The different phases of the moon | Why the moon has phases?

The moon is our closest neighbor and Earth’s only natural satellite. It does not have its own light. It reflects the sunlight that falls on it. We see different phases of the moon, i.e., sometimes we see a full moon; sometimes a half, gibbous, or a crescent; and sometimes we don’t see it at all. In this article, we will discuss the different phases of the moon, and the reason why the moon has phases.

Why the moon has phases?

The moon orbits around the earth in a prograde motion and is tidally locked with it. It means the same side of the moon faces the earth all the time. As the moon revolves around the Earth, the side facing the Earth is differently lit from 0% to 100% by the sunlight. We only see that part of the moon that is lit and is reflecting sunlight to Earth.

Phases of the moon

Phases of the moon
Moon Phases in the Northern Hemisphere

New moon

During the new moon phase, we cannot see the moon in the sky with the naked eye. The moon is between the sun and the earth. The side of the moon facing the earth is in complete darkness, while the side facing the sun is completely lit.

A solar eclipse will occur during a new moon phase when the sun, moon, and earth are aligned in a straight or near-straight line.

Waxing crescent

Waxing crescent moon phase
Waxing crescent Moon phase

After the new moon phase, the moon is visible as a crescent that increases in size day by day. The moon is known as a waxing crescent until it is half-illuminated.

First quarter

First quarter Moon phase
First quarter Moon phase

During this phase, the Moon is 50% illuminated.

Waxing gibbous

Waxing gibbous moon phase
Waxing gibbous Moon phase

The moon after the first quarter until the full moon is known as waxing gibbous. Waxing means getting bigger and gibbous means convex. In this phase moon is 51-99 percent illuminated.

Full moon

A full moon occurs when the side of the moon facing the Earth is entirely lit. This complete illumination occurs when the moon is on the opposite side of the Earth from the Sun. The entire hemisphere facing the Earth receives sunlight which is reflected back to the Earth.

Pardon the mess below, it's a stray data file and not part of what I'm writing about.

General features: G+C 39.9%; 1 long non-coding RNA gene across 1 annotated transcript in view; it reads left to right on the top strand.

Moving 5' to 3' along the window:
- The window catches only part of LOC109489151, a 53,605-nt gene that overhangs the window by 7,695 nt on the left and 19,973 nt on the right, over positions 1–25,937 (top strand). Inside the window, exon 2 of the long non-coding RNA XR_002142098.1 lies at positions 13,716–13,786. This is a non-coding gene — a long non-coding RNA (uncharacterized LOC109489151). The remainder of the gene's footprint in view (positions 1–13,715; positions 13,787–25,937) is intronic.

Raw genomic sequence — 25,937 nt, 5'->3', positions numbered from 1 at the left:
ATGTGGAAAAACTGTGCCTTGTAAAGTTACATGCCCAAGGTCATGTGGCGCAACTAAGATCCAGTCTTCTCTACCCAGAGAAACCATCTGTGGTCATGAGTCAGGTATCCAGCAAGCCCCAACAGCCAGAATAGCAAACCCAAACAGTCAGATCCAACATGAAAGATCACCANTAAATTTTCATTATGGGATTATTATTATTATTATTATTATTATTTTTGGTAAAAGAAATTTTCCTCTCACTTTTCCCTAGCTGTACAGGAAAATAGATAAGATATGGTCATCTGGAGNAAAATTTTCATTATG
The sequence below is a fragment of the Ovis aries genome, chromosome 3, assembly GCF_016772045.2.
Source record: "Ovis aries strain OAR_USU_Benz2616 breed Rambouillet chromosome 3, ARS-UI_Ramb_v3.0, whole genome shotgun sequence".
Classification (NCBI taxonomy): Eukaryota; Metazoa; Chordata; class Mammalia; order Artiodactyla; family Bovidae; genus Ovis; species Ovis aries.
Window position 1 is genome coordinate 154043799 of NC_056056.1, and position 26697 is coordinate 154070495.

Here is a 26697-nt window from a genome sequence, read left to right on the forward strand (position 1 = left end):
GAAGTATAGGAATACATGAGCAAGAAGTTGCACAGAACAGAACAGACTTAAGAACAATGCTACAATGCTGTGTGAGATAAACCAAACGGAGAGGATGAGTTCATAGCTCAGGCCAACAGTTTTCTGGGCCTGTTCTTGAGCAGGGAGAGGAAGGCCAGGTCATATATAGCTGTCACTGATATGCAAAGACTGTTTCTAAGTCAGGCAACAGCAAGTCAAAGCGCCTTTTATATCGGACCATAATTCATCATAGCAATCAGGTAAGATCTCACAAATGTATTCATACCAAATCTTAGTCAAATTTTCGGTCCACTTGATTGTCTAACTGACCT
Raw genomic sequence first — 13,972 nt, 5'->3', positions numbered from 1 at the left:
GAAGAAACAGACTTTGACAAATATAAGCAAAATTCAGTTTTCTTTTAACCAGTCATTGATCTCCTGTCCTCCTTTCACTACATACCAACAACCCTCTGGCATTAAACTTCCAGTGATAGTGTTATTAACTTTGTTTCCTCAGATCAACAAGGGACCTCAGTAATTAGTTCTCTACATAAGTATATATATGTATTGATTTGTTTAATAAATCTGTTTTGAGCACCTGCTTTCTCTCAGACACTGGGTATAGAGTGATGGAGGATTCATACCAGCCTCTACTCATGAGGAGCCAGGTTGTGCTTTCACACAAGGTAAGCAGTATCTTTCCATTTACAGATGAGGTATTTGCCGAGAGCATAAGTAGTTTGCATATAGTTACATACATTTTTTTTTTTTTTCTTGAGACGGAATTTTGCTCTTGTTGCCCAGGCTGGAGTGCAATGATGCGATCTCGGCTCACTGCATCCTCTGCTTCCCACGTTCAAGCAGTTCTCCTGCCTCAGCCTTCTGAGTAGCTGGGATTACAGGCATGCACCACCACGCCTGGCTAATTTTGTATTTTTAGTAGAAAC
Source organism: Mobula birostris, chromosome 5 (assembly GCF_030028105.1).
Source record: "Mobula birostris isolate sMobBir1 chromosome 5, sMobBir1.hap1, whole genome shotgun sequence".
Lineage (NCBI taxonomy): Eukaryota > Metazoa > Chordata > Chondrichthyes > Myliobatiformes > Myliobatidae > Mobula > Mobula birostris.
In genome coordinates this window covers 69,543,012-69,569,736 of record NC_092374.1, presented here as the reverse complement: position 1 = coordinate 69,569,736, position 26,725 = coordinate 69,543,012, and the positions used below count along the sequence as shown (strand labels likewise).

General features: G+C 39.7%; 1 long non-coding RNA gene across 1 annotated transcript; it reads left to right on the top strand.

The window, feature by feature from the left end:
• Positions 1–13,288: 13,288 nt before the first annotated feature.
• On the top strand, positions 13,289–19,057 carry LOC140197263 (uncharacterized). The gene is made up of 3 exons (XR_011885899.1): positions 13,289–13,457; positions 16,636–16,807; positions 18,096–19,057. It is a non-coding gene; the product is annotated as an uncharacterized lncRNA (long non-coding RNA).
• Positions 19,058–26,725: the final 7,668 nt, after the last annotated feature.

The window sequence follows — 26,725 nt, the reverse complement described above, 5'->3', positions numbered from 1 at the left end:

Full Moon phase
Full moon

During a full moon, if the Sun, Earth, and Moon are exactly or nearly aligned in a straight line, a lunar eclipse will take place.

Waning gibbous

Waning gibbous moon phase
Waning gibbous Moon phase

After the full moon phase, the moon’s size starts decreasing. The moon is known as waning gibbous till its illumination decreases to 50 percent.

Third quarter

Third quarter moon
Third quarter moon

The moon is 50 % illuminated during this phase. During the third quarter phase, the opposite half of the moon is illuminated as compared to the first quarter.

Waning crescent

Waning crescent moon
Waning crescent moon

After the third quarter, the moon again is visible as a crescent till it disappears from the night sky and enters the new moon phase.

Fun fact: The moon appears upside down in the Southern hemisphere.

Most asked questions

How many phases does the moon have?

Answer – 4 primary and 4 intermediate phases

During which phase of the moon a solar eclipse can occur?

Answer – New Moon phase

During which phase of the moon a lunar eclipse can occur?

Answer – Full moon phase

What are the four main phases of the moon?

Answer – New Moon phase, full Moon phase, first quarter phase, and third quarter phase.

What are the eight phases of the moon in order?

Answer – New moon phase, waxing crescent phase, first quarter phase, waxing gibbous, full moon phase, waning gibbous phase, third quarter phase, and waning crescent phase.

Quick question

Moon is the _ _ _ _ _ largest natural satellite in our solar system.

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Answer to quick question

Moon is the fifth-largest natural satellite in our solar system.

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